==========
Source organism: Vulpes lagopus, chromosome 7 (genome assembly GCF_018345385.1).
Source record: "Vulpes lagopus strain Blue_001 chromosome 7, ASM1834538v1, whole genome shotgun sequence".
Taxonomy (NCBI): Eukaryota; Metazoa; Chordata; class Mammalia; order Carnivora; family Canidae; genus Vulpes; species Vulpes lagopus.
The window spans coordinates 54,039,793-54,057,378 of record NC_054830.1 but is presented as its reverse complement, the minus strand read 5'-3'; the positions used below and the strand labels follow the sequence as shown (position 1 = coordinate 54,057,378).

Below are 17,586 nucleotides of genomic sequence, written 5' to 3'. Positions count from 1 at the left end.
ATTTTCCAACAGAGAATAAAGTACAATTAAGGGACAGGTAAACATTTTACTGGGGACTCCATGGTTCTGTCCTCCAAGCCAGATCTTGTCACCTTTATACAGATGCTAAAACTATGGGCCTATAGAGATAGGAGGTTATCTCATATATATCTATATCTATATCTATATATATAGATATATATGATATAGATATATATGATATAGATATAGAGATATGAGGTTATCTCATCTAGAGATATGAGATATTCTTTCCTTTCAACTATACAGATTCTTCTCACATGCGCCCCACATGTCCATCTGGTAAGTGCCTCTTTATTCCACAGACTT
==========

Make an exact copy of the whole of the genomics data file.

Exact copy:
Source organism: Vulpes lagopus, chromosome 7 (genome assembly GCF_018345385.1).
Source record: "Vulpes lagopus strain Blue_001 chromosome 7, ASM1834538v1, whole genome shotgun sequence".
Taxonomy (NCBI): Eukaryota; Metazoa; Chordata; class Mammalia; order Carnivora; family Canidae; genus Vulpes; species Vulpes lagopus.
The window spans coordinates 54,039,793-54,057,378 of record NC_054830.1 but is presented as its reverse complement, the minus strand read 5'-3'; the positions used below and the strand labels follow the sequence as shown (position 1 = coordinate 54,057,378).

Below are 17,586 nucleotides of genomic sequence, written 5' to 3'. Positions count from 1 at the left end.
ATTTTCCAACAGAGAATAAAGTACAATTAAGGGACAGGTAAACATTTTACTGGGGACTCCATGGTTCTGTCCTCCAAGCCAGATCTTGTCACCTTTATACAGATGCTAAAACTATGGGCCTATAGAGATAGGAGGTTATCTCATATATATCTATATCTATATCTATATATATAGATATATATGATATAGATATATATGATATAGATATAGAGATATGAGGTTATCTCATCTAGAGATATGAGATATTCTTTCCTTTCAACTATACAGATTCTTCTCACATGCGCCCCACATGTCCATCTGGTAAGTGCCTCTTTATTCCACAGACTT